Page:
BETHESDA, Md. — Rory McIlroy is becoming a master at these major championships. At least on Thursday.
Showing no linger effects from a Sunday collapse at the Masters, McIlroy, 22, made the toughest test in golf look like child's play at Congressional with a 6-under 65 to build the biggest 18-hole lead at the U.S. Open in 35 years.
He missed only one green. He was the only player in the 156-man field without a single bogey. And just like that, McIlroy wound up atop the leaderboard after the opening round for the third time in the last four majors.
"It felt like quite a simple 65," McIlroy said. "I didn't do much wrong."
The trouble has been finishing them off. There were questions about how McIlroy would respond after the calamity of his most recent round in a major, when he squandered a four-shot lead at Augusta National with an 80 in the final round. He has been saying ever since that he got over that meltdown a week after the Masters.
"I don't know if it says that I've got a short memory," McIlroy said. "I took the experience from Augusta, and I learned a lot from it. But, yeah, I mean you're going into the U.S. Open. You can't be thinking about what's happened before. You've got to just be thinking about this week, and how you can best prepare, and how you can get yourself around the golf course."
McIlroy was three shots clear of former PGA champion Y.E. Yang and Charl Schwartzel, the South African who captured the Masters two months ago at McIlroy's expense.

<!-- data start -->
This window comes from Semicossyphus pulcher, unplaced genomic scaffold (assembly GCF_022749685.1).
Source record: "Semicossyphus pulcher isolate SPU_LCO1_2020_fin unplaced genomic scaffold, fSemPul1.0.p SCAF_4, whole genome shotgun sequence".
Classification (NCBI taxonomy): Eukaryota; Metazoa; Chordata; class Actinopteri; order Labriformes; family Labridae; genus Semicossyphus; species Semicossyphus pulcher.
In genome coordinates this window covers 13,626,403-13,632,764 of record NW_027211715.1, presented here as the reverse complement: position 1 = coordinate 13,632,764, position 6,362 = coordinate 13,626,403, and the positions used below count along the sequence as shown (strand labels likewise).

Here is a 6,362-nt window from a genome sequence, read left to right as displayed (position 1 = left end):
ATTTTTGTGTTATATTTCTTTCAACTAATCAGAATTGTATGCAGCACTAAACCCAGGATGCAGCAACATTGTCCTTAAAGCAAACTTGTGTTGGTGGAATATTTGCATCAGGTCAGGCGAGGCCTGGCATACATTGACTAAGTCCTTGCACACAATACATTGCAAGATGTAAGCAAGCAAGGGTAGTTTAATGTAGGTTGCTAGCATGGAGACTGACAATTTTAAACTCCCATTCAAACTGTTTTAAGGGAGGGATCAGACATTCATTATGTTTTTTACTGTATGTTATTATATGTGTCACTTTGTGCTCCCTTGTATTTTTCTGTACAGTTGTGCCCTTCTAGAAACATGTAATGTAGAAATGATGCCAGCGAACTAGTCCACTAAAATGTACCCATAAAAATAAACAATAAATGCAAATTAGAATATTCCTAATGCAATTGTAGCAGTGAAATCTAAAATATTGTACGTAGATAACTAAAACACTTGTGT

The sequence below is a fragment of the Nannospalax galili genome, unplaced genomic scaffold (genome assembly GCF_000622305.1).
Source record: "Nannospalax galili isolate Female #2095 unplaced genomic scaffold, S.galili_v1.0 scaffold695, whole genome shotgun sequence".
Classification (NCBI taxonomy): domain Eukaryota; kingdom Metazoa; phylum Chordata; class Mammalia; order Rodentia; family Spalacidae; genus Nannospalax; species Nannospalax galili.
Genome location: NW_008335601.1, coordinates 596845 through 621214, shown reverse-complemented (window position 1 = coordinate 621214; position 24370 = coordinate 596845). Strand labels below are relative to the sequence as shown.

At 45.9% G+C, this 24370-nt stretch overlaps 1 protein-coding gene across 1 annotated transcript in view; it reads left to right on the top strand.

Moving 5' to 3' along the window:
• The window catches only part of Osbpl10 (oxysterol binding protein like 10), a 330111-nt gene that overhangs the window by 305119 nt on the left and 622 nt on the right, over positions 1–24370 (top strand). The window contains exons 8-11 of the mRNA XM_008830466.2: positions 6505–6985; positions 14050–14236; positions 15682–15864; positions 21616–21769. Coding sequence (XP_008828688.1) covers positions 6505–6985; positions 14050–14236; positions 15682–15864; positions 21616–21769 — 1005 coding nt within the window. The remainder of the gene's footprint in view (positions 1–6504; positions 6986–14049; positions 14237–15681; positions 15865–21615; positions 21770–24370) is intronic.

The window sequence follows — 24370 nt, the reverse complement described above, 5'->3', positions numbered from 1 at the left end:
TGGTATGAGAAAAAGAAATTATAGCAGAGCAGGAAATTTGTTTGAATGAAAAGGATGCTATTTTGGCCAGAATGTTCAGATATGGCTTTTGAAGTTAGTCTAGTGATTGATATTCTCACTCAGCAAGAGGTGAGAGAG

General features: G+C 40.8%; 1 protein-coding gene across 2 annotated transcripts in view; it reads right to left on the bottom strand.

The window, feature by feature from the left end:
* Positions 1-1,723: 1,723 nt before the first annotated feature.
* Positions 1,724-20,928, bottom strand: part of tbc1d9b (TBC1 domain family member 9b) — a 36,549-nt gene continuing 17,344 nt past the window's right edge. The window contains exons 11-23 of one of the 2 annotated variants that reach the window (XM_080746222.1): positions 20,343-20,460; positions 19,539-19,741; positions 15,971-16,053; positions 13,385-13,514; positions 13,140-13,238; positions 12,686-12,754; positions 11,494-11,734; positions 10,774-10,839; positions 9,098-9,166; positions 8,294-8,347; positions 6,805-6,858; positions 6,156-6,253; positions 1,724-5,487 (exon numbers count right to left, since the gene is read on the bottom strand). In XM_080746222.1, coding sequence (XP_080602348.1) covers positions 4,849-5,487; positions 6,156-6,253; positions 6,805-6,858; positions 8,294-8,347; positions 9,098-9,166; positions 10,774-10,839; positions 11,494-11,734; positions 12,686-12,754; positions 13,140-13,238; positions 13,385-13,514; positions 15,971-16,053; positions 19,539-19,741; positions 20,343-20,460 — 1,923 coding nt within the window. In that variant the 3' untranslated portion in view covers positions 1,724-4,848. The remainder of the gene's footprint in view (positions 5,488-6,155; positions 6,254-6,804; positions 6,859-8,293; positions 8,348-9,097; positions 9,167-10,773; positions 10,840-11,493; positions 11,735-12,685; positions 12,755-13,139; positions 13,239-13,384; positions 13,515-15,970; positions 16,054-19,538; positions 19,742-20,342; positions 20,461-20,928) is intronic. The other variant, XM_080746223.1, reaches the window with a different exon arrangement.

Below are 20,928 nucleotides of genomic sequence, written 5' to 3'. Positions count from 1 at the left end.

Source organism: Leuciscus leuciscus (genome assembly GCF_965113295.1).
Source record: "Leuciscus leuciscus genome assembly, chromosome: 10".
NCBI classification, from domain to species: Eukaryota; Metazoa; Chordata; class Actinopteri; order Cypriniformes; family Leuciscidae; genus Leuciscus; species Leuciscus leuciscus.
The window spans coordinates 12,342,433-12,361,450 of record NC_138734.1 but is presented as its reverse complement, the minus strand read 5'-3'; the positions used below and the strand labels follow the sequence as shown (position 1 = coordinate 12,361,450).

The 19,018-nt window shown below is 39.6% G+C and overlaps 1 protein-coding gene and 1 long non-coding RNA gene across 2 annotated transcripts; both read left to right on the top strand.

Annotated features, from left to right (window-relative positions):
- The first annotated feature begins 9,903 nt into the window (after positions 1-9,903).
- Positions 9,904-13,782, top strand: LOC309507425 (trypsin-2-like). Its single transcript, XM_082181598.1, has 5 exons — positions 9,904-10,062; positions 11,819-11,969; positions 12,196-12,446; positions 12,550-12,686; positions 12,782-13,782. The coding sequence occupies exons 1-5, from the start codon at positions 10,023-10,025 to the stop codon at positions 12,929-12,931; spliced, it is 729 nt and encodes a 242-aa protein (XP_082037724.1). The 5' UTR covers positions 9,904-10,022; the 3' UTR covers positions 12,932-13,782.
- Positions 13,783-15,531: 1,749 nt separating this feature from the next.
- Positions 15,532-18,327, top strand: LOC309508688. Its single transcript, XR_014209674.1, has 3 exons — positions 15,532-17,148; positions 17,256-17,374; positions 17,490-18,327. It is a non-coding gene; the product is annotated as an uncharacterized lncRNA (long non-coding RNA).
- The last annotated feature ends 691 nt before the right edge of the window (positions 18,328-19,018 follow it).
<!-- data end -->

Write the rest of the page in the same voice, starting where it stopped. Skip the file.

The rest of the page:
"It's a long way to go, but it's nice to get yourself in contention," Schwartzel said. "If you start falling too far behind on a tough golf course, things can get a little bit too far in front of you. You need to stay in there with a chance."
But McIlroy was playing exquisite golf. Starting with a 3-wood, he drilled into the corner of the dogleg on No. 12 that set up sand wedge to 6 feet for his first birdie. He really hit his stride around the turn — an 8-iron to 10 feet on No. 17, another drive and 8-iron into the 15 feet left of the pin on the 18th, and a lob wedge to 6 feet on No. 1.
He became the 10th player to start the U.S. Open at 65 or better, yet only two of them went on to win — Jack Nicklaus in 1980 at Baltusrol and Tiger Woods in 2000 at Pebble Beach. And of the previous eight players to hold a three-shot lead after the opening round — Jerry Pate in 1976 was the last one — only Ben Hogan in 1953 at Oakmont wound up with the trophy.